Nizhny Novgorod

Nizhny Novgorod is a very popular city, even among foreign tourists. When slightly clumsy Moscow and pseudo-European St. Petersburg become tiresome, when the decorations of Suzdal and pretentious temples of Sergiev Posad lose their appeal, tourists travel to Nizhny Novgorod to see a Russian city as it is.

Nizhny Novgorod is remarkable in that it seems stuck somewhere in the middle of eras. The city has already rid itself of the crime and devastation of the 90s, but has only just begun to enter the era of Europeanization.

They managed to plaster only a couple of streets and the main monuments, but they haven’t reached the courtyards and roads yet. A high-speed train (more precisely, a train with increased mobility) has already been launched from Moscow to Nizhny, but the city itself can hardly accommodate tourists in a decent hotel or feed them in a proper café.

In general, this place is stuck at the border of times. Not for long. Seize the moment.

Gorky Sakharov

During the times of the Soviet Union, Nizhny Novgorod was renamed to Gorky and became a closed city.

For a certain period of time, Nizhny Novgorod became a hub for defense and industrial plants. The city housed the GAZ factory, the Vympel constructor bureau, the Electromash enterprise, the Scientific Research Institute of Radio Engineering, and many other military corporations.

The factories were not given space in the historical center of the city, so the authorities began constructing them on the outskirts. The giant plants required a massive number of workers. To accommodate this, it was necessary to build a ring of endless residential areas and populate the gray new buildings with a mix of scientists, professors, engineers, and ordinary laborers.

Due to the great migration of peoples, the population of Gorky grew throughout the entire Soviet period, only to sharply decline after the collapse of the USSR.

Naturally, because the growth of any Soviet city was purely a bubble from an economic standpoint. As soon as the bubble burst, population outflow began, which has been consistently ongoing in Nizhny for the past 32 years.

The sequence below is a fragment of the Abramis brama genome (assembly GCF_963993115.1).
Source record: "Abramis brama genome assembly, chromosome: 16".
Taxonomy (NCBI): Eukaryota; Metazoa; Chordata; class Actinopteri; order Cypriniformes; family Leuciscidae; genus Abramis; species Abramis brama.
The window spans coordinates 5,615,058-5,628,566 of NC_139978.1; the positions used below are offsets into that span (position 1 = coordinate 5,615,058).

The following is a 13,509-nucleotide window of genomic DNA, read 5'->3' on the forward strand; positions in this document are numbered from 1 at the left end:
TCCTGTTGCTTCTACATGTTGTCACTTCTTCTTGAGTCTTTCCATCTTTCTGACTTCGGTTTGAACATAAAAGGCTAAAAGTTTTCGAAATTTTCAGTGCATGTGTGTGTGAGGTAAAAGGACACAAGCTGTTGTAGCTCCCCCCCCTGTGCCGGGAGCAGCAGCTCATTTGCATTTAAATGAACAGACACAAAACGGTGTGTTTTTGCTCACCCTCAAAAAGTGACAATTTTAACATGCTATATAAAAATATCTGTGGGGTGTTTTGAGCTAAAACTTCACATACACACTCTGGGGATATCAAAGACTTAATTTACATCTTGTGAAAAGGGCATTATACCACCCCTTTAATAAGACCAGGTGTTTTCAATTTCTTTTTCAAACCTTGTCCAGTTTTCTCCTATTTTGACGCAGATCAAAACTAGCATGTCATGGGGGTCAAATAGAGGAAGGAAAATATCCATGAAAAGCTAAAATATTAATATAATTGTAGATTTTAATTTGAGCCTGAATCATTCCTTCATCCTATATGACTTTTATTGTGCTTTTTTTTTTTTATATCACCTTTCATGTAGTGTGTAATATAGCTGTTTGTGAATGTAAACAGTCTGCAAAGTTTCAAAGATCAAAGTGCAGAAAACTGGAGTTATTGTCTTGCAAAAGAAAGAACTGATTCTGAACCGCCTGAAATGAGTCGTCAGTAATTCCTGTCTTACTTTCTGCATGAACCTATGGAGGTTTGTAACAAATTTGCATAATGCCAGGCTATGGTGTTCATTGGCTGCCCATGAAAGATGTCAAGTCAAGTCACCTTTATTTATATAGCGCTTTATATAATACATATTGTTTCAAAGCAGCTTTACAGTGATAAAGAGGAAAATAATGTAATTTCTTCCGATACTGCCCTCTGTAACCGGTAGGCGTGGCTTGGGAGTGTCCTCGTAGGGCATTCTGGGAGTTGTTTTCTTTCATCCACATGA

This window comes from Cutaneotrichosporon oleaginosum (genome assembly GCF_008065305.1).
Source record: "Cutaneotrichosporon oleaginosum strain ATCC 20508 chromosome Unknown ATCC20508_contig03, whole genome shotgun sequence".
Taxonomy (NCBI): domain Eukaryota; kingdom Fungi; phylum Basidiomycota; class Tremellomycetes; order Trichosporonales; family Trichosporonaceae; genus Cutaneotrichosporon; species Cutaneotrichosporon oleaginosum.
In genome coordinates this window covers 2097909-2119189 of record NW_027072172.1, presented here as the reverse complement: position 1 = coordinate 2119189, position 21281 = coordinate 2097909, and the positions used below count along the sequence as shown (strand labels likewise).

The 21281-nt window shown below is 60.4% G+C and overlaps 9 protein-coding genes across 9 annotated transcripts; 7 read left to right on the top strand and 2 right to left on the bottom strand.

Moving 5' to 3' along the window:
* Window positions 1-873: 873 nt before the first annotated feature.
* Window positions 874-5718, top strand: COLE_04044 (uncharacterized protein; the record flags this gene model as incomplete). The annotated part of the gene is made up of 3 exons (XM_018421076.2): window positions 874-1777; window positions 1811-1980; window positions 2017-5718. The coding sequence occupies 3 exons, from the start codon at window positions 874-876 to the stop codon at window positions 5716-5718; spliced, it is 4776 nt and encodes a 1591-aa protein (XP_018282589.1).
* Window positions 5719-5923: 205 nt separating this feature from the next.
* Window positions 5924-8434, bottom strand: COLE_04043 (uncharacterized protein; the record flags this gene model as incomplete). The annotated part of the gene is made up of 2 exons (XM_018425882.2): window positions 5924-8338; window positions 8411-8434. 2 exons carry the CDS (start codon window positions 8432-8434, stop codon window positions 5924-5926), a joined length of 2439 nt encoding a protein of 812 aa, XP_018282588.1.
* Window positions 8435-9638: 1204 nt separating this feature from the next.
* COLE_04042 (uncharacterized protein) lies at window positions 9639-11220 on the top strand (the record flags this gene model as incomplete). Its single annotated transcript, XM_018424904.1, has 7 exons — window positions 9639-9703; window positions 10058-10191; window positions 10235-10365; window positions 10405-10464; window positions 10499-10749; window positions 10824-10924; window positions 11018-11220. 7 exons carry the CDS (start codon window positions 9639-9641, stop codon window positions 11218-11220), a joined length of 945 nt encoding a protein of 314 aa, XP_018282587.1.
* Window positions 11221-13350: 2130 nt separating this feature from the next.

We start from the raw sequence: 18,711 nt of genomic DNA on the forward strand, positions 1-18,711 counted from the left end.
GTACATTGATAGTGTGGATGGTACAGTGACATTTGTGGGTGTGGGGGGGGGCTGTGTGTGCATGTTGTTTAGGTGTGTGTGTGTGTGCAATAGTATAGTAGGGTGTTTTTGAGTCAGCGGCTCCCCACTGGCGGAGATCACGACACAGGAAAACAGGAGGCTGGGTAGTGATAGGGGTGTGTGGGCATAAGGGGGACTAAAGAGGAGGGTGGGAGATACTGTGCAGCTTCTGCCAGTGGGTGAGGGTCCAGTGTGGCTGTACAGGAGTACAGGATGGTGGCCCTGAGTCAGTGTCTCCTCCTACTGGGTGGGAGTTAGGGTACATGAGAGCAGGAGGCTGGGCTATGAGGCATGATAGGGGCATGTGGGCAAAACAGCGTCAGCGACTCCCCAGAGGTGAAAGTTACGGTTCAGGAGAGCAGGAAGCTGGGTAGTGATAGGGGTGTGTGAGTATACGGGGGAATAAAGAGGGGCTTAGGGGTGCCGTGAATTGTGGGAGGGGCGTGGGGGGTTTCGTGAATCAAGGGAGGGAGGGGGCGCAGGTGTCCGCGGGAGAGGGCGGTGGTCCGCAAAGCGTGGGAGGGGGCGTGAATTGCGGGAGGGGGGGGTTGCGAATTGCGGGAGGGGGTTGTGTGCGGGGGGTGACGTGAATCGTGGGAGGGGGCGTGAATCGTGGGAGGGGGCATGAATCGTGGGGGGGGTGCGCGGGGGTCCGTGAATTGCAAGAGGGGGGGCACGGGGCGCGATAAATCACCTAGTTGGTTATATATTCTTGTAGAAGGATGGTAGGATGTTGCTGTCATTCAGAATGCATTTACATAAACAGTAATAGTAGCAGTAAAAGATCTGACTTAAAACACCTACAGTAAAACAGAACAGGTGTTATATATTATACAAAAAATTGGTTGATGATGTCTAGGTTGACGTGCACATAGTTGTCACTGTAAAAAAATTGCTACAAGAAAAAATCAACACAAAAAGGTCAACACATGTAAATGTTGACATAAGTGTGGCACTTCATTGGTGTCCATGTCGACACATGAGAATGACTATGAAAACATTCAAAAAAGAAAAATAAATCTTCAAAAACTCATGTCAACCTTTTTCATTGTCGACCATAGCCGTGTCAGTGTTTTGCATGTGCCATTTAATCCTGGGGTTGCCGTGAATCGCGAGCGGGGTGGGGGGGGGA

As a legacy of socialism, the city was left with endless social housing that was more suitable for a correctional facility than for residential purposes. As if to confirm this, at one point, academician Andrei Sakharov was sent to one of the 14-story brick “prisons” for correctional measures.

Andrei Sakharov. The greatest nuclear physicist. Creator of the world's first hydrogen bomb. Later on, he became one of the main drivers of Russia's liberation.

“He made the USSR invincible and signed its own death sentence.”

An uninitiated reader is usually taken aback when they learn about the fate of Soviet scientists. Academician Korolev, who launched the first satellite, spent six years in labor camps. Nobel laureate in physics Lev Landau spent 13 years in colonies. Geneticist Nikolai Vavilov was executed altogether.

Sakharov was luckier. He was arrested not during Stalin’s era, but under Brezhnev. By that time, the Soviet repressive machinery had already been significantly damaged, so they did not execute Sakharov or send him to exile in some remote place like Kolyma.

The security services had been pressuring Sakharov for quite some time, starting from the 1950s when he began advocating for an end to nuclear weapons testing. Later, his list of activities included human rights advocacy, publications in support of human rights, and the Nobel Peace Prize awarded to Sakharov in 1975.

The final trigger for his arrest was Sakharov’s public opposition to the war in Afghanistan. It was then, in 1980, that he was sent from Moscow to Gorky, placed in a ground-floor apartment, and placed under surveillance. Is it a lenient punishment, one might ask? Compared to execution, indeed, it is lenient. “Grandpa Lenin was kind. He could have been harsher.”

Nowadays, the apartment has been turned into a museum. The bus stop is even named “Sakharov Museum.” There is a sign on the building indicating its significance.

The entrance is directly through the common corridor, just as one would typically enter an apartment.

In the vestibule, newspaper clippings and banners are hung on display.

The apartment is a preserved Soviet Union, hardly touched since the 1980s. Not all elements of the interior are original to Sakharov. Some similar items had to be purchased from flea markets.

In general, Sakharov’s apartment looks the same as it did during exile. It seems that even the wallpaper and laminate have been found and reinstalled.